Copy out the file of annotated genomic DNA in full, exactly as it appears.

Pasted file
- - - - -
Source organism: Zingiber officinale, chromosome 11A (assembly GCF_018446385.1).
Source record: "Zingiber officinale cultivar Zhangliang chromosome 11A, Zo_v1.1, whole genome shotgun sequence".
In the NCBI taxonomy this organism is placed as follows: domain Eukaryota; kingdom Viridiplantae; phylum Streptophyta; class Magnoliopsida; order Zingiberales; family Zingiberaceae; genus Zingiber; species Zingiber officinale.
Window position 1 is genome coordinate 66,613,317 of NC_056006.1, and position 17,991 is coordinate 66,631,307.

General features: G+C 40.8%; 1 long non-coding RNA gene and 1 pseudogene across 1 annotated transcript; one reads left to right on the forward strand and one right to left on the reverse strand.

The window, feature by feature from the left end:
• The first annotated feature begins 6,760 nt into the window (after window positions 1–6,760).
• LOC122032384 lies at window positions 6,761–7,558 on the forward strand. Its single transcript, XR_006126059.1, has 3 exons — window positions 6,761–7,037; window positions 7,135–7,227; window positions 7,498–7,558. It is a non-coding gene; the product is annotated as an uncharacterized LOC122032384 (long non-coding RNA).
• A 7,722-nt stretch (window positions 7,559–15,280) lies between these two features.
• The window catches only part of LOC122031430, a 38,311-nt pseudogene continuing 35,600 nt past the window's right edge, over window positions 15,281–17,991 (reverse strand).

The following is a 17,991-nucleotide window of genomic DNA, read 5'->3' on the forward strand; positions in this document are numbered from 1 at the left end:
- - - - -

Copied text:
Source organism: Zingiber officinale, chromosome 11A (assembly GCF_018446385.1).
Source record: "Zingiber officinale cultivar Zhangliang chromosome 11A, Zo_v1.1, whole genome shotgun sequence".
In the NCBI taxonomy this organism is placed as follows: domain Eukaryota; kingdom Viridiplantae; phylum Streptophyta; class Magnoliopsida; order Zingiberales; family Zingiberaceae; genus Zingiber; species Zingiber officinale.
Window position 1 is genome coordinate 66,613,317 of NC_056006.1, and position 17,991 is coordinate 66,631,307.

General features: G+C 40.8%; 1 long non-coding RNA gene and 1 pseudogene across 1 annotated transcript; one reads left to right on the forward strand and one right to left on the reverse strand.

The window, feature by feature from the left end:
• The first annotated feature begins 6,760 nt into the window (after window positions 1–6,760).
• LOC122032384 lies at window positions 6,761–7,558 on the forward strand. Its single transcript, XR_006126059.1, has 3 exons — window positions 6,761–7,037; window positions 7,135–7,227; window positions 7,498–7,558. It is a non-coding gene; the product is annotated as an uncharacterized LOC122032384 (long non-coding RNA).
• A 7,722-nt stretch (window positions 7,559–15,280) lies between these two features.
• The window catches only part of LOC122031430, a 38,311-nt pseudogene continuing 35,600 nt past the window's right edge, over window positions 15,281–17,991 (reverse strand).

The following is a 17,991-nucleotide window of genomic DNA, read 5'->3' on the forward strand; positions in this document are numbered from 1 at the left end: